Here Libby from Ditch the Carbs gives some great advice on how to involve the whole family. Additionally, she makes an excellent point: perfection doesn’t always happen straight away. In other words – keep at it!


I like to prevent sugar cravings before they start. For many of my clients, eating enough fat and protein, particularly at breakfast, helps minimize sugar cravings throughout the day.

Lily Nichols, Registered Dietitian and founder of the popular pilatesnutritionist.com

Registered Dietitian Lily Nichols makes a great point here. The best way to deal with sugar is to stop cravings before they start – from breakfast onwards.

For anyone who is seeking guidance and support, Lily also offers nutrition consulting services on her site.


What worked for me was to replace sugar with low carb sweeteners like stevia and erythritol. As time went on, I slowly reduced the amount of sweets I consumed and my cravings for sweet foods have diminished. Cutting carbohydrates and increasing fat has also helped me to break away from eating sugar.

Lisa, founder of lowcarbyum.com and creator of lots of delicious recipes.

Further great advice to follow from Lisa. Increasing healthy sources of fat and cutting carbohydrate does a great deal for satiety. Making sure you eat enough fat will also make getting through the sugar withdrawal phase easier.


My recommendation to beat sugar cravings is to eat healthy food regularly. If you need to snack, then snacking on dark chocolate, fruit and vegetables are a great way to curb those desires for sugar.

Jenny Zhang, Organic food advocat and founder of organicallyblissful.com

Jenny also provides some excellent advice here – if we are craving sugar, then making sure we eat enough is essential. If we are full, then the intensity of cravings reduces. Regarding fruit, a mixture of fresh berries with cream is a great, tasty way to fill up.


It’s also useful to listen to the words of Karen Thomson, a self-confessed former sugar addict.

You can read her thoughts in my earlier article on sugar addiction.

Final Thoughts

The motivation to give up sugar is a great start, but quitting for good requires commitment and persistence.

Depending on the person, how much sugar you used to eat, and some other factors, detoxing from sugar might be very tough.

To sum up, please remember these three points:

  • Seek help and support from people close to you in your life.
  • Remember all the benefits you will get if you give up – use them as motivation.

If you do all these things, and you have the true desire, then I’m confident you can beat sugar withdrawal.

 

 

6 COMMENTS

  1. I have struggled with sugar addiction for years. I’m only 26, not grossly overweight but certainly carrying extra weight. Through binge eating sugary foods I have put on twenty kilograms in four years, and I know it’s a serious problem. Sweet foods like chocolate and ice cream are my biggest cravings, and I literally fight the urge to eat them all day every day. More often than not it’s the first thing I think of when I wake up and the last when I go to bed. It’s not uncommon that I’ll even dream about it. I can tick off each one of your common signs of sugar addiction. I’m a shocking emotional eater. Happy, sad, angry I’ll eat it. I binge eat in secret, hide the receipts and wrappers, eat in my car and especially when home alone so no one will see my disgusting habit. Sugar addiction is all-consuming for me. I have told several doctors of my concerns, and they dismiss the idea of sugar addiction. I have literally begged for help from them. Reading this article had given me some hope, thank you. Thank you especially for validating my concerns, so I don’t have to keep asking myself “what’s wrong with me?!”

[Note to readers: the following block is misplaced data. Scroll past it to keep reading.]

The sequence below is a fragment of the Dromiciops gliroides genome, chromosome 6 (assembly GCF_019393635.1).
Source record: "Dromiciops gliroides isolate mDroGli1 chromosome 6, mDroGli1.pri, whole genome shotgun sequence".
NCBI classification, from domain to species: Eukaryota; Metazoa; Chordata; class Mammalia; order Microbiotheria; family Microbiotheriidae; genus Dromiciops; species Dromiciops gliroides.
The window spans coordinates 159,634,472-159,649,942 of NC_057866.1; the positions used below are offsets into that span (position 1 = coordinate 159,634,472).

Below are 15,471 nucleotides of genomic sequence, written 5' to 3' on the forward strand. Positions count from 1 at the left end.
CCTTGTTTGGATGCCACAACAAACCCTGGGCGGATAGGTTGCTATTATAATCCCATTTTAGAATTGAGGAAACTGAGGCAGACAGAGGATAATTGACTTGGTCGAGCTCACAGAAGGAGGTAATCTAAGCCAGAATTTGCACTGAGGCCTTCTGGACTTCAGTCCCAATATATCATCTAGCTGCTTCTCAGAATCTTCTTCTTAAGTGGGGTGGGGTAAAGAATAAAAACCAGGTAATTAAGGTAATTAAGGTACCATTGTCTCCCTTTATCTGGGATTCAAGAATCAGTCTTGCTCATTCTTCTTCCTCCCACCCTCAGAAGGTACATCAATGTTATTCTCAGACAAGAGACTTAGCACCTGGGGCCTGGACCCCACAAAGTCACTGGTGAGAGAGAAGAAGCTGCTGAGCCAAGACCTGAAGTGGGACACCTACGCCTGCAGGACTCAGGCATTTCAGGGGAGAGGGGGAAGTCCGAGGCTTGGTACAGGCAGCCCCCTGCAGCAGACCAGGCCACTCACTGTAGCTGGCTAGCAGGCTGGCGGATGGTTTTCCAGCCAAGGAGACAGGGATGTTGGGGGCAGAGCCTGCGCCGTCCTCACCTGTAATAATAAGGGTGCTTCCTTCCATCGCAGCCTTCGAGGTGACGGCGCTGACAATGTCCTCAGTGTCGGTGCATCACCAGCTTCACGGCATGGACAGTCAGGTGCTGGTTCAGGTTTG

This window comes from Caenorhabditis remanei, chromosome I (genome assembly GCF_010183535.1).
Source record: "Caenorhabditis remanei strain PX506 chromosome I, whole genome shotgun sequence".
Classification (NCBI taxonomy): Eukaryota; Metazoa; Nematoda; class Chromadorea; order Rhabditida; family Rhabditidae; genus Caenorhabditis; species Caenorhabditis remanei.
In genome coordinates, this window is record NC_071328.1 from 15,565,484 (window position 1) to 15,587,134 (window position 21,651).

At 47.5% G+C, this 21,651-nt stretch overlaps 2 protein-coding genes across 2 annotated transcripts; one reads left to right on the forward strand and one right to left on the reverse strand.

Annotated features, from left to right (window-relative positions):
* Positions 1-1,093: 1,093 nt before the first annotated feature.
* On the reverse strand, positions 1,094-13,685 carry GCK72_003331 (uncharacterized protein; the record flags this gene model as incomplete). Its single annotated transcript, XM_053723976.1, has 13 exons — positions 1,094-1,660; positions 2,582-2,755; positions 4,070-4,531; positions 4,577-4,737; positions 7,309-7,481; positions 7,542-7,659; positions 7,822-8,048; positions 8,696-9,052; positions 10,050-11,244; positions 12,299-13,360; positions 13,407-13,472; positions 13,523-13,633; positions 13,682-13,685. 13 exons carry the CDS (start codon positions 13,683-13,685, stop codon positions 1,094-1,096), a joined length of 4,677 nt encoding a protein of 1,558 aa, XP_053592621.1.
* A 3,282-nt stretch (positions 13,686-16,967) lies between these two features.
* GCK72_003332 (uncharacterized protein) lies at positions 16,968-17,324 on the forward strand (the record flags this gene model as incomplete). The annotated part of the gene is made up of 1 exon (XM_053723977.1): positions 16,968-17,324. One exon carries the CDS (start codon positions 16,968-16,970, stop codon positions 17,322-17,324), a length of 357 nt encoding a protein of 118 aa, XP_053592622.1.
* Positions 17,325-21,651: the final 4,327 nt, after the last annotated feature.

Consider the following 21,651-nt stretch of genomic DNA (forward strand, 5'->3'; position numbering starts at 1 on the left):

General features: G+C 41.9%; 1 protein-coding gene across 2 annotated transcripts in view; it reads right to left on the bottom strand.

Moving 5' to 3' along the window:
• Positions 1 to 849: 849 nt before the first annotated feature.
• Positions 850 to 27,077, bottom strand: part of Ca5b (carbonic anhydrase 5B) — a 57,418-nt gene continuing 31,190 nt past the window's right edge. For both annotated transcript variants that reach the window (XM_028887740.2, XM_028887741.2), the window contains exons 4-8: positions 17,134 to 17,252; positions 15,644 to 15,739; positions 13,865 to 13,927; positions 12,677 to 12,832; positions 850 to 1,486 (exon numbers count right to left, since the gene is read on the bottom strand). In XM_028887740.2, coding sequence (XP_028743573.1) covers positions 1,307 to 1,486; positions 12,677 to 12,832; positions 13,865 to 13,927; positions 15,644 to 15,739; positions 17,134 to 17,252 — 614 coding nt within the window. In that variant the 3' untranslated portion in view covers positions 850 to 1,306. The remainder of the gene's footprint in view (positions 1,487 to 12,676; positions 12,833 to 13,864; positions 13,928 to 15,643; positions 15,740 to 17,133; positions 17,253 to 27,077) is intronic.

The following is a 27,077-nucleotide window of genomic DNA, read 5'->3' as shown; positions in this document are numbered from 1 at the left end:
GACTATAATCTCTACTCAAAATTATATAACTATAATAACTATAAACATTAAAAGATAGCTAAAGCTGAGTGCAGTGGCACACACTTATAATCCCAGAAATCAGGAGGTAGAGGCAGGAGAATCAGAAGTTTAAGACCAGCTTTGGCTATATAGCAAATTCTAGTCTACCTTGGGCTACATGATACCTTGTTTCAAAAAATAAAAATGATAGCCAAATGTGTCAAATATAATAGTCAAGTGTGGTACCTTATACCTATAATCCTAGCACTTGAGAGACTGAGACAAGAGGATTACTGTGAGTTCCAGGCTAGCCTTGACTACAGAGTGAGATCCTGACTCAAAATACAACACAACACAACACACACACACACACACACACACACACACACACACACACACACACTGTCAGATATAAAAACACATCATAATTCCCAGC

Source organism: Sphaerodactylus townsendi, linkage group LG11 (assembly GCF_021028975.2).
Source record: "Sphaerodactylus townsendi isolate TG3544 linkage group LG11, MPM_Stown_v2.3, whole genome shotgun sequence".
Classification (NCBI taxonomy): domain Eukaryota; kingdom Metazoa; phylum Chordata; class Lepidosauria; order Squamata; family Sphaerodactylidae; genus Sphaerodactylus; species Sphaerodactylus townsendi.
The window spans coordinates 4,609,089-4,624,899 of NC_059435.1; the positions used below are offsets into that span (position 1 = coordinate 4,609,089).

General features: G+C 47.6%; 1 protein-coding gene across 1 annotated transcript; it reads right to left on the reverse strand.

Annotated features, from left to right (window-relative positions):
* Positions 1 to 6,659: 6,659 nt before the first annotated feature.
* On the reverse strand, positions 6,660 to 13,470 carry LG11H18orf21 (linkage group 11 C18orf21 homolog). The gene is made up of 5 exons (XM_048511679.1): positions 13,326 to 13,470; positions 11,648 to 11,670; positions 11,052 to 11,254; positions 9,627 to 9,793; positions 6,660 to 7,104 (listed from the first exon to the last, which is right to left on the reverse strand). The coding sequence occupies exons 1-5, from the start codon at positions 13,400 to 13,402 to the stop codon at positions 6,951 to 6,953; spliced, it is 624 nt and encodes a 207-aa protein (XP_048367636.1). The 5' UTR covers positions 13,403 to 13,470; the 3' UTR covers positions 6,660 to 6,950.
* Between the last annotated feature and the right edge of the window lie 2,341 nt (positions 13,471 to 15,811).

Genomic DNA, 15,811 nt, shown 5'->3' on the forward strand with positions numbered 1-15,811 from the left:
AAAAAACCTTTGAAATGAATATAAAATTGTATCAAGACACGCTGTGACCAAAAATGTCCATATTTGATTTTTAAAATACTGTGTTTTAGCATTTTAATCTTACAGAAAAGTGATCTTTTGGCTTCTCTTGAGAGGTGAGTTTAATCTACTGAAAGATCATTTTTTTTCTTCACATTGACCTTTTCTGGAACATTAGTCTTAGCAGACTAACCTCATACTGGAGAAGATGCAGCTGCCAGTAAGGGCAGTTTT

2. Thank you for leaving a comment.

    Firstly, nothing is wrong with you! Unfortunately, this is a really prevalent issue and affects a lot more people than you’d realize. The science on it is becoming clearer by the day, too.

    Many in the medical industry do dismiss sugar addiction – because there is not a study right now that 100% confirms it as an addiction in humans. But do we really need a study to prove that? If someone feels emotional turmoil because they can’t stop eating something they don’t want to eat anymore, isn’t that the very definition of addiction?

    I think the very best thing you can do is to share your feelings with those around you (however uncomfortable that might be), and tell people when you binge – keeping it hidden in secret makes it easier. Stop doing that, gain support, and know there are consequences (having to be honest) and it can provide some strong motivation to stop.

    Good luck and I hope you can overcome it!